I feel like that’s what God does to me when I respond in a less than stellar way to the unexpected.

So much of life is unexpected.

Unexpected circumstances, be they tragic or triumphant. Unexpected people, be they pleasant or petty. Consider how much of your life is spent encountering the unexpected.

I like routines, schedules, plans, and honestly, predictability. But God is constantly messing up my plan and schedule and the predictability of life. And how do I usually respond? Anger. Anxiety. Aggravation. A litany of alliterative A-words.

But what if, in all the  unexpected, God’s doing something better than my plan? What if he’s growing me through the unexpected in a way that just wouldn’t have happened if I got my way? Can I possibly bring this back around to Good Will Hunting? You bet I can.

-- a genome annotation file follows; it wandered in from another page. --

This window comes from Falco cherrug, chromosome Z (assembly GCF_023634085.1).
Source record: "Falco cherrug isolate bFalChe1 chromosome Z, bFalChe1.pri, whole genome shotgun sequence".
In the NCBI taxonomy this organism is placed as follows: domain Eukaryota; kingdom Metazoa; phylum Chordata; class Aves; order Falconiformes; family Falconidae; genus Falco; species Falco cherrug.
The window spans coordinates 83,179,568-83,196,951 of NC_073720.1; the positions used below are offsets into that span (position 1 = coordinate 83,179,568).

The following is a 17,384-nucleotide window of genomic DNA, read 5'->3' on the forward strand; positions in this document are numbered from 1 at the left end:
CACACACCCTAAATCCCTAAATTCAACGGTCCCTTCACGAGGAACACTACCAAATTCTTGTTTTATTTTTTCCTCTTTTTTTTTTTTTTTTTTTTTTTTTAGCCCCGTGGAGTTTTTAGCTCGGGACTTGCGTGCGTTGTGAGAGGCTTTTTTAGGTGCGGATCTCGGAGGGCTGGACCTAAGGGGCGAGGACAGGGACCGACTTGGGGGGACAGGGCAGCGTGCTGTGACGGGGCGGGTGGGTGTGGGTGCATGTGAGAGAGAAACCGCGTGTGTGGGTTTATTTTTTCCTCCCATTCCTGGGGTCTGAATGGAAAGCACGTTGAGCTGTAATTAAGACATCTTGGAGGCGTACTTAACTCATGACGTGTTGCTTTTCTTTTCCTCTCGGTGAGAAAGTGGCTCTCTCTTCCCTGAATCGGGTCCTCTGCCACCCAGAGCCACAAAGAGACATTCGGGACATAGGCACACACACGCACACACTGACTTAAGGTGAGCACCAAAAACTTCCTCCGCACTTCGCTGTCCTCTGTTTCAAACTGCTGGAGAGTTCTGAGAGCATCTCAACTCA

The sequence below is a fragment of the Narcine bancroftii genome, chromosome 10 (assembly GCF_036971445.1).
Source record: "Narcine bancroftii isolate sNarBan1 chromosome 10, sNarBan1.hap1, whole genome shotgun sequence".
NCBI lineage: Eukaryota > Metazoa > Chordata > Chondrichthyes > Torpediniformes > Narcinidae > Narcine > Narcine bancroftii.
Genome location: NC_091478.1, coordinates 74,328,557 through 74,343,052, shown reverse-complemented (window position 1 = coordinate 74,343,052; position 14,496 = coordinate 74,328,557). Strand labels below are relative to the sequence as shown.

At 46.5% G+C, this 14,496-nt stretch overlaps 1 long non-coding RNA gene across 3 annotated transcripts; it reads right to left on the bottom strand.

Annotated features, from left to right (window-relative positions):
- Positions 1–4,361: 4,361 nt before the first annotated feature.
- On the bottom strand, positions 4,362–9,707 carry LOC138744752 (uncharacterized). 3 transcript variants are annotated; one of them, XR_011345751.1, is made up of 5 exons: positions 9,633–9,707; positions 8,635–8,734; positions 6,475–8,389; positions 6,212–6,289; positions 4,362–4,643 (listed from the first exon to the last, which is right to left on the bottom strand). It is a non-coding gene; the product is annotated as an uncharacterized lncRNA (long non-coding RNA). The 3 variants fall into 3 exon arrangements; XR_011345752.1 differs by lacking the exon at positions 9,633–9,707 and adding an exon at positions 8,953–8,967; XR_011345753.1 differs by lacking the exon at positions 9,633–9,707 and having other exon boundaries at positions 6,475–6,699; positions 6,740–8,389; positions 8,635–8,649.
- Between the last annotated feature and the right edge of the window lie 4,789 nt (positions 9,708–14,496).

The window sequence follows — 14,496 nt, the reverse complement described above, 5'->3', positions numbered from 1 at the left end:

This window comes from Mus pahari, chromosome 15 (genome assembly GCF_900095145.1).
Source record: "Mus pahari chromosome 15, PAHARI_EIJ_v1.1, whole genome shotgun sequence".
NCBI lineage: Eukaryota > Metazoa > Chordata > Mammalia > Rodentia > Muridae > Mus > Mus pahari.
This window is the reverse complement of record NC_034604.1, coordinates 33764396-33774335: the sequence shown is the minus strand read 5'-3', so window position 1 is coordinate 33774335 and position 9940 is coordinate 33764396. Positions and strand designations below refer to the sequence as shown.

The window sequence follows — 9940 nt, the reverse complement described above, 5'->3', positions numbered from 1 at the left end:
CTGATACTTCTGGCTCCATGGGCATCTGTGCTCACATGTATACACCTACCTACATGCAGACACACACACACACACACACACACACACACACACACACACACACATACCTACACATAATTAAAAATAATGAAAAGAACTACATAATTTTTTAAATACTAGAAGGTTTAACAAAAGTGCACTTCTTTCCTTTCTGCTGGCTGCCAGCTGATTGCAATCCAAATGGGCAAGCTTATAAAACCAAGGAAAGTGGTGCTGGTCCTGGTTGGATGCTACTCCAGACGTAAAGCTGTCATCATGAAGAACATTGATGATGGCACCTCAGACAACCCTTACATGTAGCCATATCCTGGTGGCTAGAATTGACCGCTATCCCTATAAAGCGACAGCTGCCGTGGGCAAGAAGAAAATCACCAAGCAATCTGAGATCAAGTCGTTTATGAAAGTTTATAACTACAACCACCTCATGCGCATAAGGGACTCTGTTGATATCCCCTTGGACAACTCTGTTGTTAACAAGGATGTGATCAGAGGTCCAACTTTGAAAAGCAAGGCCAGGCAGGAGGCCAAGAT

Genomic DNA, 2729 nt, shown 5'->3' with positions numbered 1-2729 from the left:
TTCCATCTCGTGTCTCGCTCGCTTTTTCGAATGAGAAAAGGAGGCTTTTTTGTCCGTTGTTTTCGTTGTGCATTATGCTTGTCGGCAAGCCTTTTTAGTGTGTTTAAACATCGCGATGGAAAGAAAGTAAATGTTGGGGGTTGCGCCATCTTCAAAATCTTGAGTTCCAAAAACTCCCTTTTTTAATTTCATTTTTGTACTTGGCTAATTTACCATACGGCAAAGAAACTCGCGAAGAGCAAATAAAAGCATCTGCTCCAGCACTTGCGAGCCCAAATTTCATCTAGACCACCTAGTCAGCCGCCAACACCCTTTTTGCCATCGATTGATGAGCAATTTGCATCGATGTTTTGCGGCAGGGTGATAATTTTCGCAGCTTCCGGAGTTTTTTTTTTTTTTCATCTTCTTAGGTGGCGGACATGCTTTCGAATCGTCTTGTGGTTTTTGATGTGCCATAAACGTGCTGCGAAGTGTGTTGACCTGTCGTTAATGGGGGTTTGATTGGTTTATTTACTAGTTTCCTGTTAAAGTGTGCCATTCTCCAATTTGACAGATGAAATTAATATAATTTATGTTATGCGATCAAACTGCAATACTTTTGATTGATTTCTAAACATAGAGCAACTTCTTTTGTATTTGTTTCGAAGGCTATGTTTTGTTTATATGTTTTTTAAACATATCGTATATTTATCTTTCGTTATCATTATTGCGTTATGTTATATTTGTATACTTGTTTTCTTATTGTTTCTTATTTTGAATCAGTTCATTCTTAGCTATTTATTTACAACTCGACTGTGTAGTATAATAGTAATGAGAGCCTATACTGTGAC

Will didn’t expected anyone to ‘help’ him because he didn’t think he had a problem. Eventually the barriers were broken down, as I so passionately illustrated above. But even more unexpected was the change in Sean–the bearded Boston Red Sox fan therapist.

See, Sean hadn’t taken any chances or really lived life since his wife died a few years before. But his unexpected relationship with Will changed him. He tried to resist the impact Will was having on him, but after a while he embraced it and stepped out with a renewed sense of hope.

The next time your plans are interrupted or someone slows you down, take a breath and consider whether the God of the unexpected is trying to do something unexpected in your life.